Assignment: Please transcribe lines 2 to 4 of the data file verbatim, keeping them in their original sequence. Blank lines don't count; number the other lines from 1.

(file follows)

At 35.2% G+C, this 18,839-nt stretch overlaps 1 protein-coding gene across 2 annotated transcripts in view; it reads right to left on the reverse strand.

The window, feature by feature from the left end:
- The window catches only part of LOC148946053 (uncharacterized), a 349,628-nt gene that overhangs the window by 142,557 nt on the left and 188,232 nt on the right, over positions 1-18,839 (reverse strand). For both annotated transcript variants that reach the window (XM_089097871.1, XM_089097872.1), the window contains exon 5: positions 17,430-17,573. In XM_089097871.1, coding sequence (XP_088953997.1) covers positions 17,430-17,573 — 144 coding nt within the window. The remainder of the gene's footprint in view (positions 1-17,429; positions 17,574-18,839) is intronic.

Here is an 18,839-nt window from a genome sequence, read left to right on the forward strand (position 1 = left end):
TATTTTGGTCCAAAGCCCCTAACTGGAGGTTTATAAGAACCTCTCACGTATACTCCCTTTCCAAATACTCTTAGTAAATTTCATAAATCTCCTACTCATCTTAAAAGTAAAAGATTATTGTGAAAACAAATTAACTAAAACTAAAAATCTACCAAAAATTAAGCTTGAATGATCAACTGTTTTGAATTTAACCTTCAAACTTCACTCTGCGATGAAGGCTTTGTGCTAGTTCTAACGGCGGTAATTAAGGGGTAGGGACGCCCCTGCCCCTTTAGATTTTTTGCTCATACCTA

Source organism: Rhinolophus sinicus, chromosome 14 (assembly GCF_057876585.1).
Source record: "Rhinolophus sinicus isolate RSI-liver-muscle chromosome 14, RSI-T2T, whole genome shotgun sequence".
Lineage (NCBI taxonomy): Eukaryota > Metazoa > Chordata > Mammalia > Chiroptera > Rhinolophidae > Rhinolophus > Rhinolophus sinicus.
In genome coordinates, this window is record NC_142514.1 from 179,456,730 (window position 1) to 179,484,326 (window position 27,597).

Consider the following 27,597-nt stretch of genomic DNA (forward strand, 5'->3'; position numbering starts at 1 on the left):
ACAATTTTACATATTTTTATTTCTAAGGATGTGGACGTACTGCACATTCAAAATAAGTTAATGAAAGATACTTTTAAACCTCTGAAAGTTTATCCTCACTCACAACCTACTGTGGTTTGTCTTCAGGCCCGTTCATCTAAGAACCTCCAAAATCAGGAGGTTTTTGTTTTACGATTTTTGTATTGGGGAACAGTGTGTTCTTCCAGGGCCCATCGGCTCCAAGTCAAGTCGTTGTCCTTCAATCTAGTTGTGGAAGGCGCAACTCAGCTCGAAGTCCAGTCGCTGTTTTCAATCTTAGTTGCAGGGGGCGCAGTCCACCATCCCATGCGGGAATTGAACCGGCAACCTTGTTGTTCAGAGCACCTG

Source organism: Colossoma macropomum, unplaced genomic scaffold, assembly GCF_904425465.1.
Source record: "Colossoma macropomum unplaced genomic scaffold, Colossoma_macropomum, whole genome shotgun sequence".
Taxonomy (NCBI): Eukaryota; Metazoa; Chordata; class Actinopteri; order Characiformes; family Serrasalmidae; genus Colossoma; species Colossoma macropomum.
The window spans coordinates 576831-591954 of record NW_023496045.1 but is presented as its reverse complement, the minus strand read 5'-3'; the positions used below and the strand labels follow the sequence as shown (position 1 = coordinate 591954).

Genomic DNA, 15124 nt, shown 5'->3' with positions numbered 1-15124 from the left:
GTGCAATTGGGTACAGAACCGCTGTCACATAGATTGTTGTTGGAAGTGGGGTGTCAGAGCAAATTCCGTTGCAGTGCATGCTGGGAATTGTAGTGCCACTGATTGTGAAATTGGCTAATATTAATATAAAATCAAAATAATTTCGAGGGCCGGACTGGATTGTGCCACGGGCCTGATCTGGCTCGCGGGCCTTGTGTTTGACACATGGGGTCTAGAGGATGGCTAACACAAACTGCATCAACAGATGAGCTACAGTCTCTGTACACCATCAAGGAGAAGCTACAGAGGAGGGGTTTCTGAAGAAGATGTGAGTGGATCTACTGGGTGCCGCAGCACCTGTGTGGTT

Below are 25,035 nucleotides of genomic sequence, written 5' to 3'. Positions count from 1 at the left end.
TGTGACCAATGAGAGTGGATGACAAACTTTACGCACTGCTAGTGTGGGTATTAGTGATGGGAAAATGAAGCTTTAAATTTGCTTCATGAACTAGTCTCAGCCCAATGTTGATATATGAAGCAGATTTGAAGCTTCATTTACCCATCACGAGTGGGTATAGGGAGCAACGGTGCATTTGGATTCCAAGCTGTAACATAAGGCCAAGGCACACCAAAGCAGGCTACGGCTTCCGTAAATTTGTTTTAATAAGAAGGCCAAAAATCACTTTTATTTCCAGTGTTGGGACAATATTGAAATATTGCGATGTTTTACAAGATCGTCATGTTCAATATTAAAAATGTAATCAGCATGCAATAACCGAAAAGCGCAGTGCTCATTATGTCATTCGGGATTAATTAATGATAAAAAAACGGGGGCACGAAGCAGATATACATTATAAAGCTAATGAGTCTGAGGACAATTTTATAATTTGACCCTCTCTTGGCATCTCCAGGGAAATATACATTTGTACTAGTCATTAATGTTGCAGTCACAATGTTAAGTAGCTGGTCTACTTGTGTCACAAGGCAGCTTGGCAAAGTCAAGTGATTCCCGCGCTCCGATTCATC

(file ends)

The window, feature by feature from the left end:
- The window catches only part of LOC148946053 (uncharacterized), a 349,628-nt gene that overhangs the window by 142,557 nt on the left and 188,232 nt on the right, over positions 1-18,839 (reverse strand). For both annotated transcript variants that reach the window (XM_089097871.1, XM_089097872.1), the window contains exon 5: positions 17,430-17,573. In XM_089097871.1, coding sequence (XP_088953997.1) covers positions 17,430-17,573 — 144 coding nt within the window. The remainder of the gene's footprint in view (positions 1-17,429; positions 17,574-18,839) is intronic.

Here is an 18,839-nt window from a genome sequence, read left to right on the forward strand (position 1 = left end):